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manor

[man-er] /ˈmæn ər/
noun
1.
(in England) a landed estate or territorial unit, originally of the nature of a feudal lordship, consisting of a lord's demesne and of lands within which he has the right to exercise certain privileges, exact certain fees, etc.
2.
any similar territorial unit in medieval Europe, as a feudal estate.
3.
the mansion of a lord with the land belonging to it.
4.
the main house or mansion on an estate, plantation, etc.
Origin
1250-1300
1250-1300; Middle English maner < Old French manoir, noun use of manoir to remain, dwell < Latin manēre to remain; see mansion
Related forms
manorial
[muh-nawr-ee-uh l, -nohr-] /məˈnɔr i əl, -ˈnoʊr-/ (Show IPA),
adjective
intermanorial, adjective
submanor, noun
Can be confused
manna, manner, manor.
Dictionary.com Unabridged
Based on the Random House Dictionary, © Random House, Inc. 2014.
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British Dictionary definitions for intermanorial

manor

/ˈmænə/
noun
1.
(in medieval Europe) the manor house of a lord and the lands attached to it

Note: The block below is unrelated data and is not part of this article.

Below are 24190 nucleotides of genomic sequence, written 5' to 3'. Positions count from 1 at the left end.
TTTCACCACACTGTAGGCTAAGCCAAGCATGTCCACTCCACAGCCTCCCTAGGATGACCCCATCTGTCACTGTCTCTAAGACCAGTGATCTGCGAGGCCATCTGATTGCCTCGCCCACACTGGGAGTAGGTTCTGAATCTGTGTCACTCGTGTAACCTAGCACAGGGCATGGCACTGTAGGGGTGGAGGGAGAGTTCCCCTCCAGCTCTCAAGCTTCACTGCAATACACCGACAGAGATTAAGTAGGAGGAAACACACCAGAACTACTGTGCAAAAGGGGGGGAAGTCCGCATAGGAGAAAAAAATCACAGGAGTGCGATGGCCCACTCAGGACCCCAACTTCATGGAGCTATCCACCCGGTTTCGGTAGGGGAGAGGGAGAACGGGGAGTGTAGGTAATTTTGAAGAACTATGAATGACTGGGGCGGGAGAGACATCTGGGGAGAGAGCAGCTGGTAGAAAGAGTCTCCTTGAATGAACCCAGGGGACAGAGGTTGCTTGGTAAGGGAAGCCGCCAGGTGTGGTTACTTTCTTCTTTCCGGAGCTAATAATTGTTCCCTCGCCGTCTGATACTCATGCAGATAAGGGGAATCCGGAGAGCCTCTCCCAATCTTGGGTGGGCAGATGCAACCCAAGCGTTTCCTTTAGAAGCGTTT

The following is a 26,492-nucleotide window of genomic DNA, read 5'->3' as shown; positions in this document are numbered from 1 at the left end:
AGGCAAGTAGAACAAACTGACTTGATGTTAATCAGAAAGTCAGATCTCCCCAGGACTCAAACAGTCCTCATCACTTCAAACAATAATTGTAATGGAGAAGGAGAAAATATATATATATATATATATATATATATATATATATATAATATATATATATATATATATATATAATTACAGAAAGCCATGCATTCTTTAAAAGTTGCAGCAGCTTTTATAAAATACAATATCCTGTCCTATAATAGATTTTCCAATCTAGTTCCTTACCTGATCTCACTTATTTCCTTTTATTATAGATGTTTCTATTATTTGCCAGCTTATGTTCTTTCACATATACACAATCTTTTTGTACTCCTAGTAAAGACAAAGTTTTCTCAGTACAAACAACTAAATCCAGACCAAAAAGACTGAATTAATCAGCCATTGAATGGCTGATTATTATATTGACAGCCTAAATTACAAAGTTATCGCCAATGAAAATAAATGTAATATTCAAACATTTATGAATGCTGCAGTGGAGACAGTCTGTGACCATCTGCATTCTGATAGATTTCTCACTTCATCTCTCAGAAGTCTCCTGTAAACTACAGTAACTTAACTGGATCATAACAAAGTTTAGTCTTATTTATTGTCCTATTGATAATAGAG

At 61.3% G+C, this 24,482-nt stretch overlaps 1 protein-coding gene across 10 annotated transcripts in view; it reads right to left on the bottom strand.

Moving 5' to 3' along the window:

2.
(before 1776 in some North American colonies) a tract of land granted with rights of inheritance by royal charter
3.
a manor house
4.
a landed estate
5.
(Brit, slang) a geographical area of operation, esp of a gang or local police force
Derived Forms
manorial (məˈnɔːrɪəl) adjective
Word Origin
C13: from Old French manoir dwelling, from maneir to dwell, from Latin manēre to remain
Collins English Dictionary - Complete & Unabridged 2012 Digital Edition
© William Collins Sons & Co. Ltd. 1979, 1986 © HarperCollins
Publishers 1998, 2000, 2003, 2005, 2006, 2007, 2009, 2012
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Word Origin and History for intermanorial

manor

n.

late 13c., "mansion, habitation, country residence, principal house of an estate," from Anglo-French maner, Old French manoir "abode, home, dwelling place; manor" (12c.), noun use of maneir "to dwell," from Latin manere "to stay, abide," from PIE root *men- "to remain" (see mansion). As a unit of territorial division in Britain and some American colonies (usually "land held in demesne by a lord, with tenants") it is attested from 1530s.

Online Etymology Dictionary, © 2010 Douglas Harper
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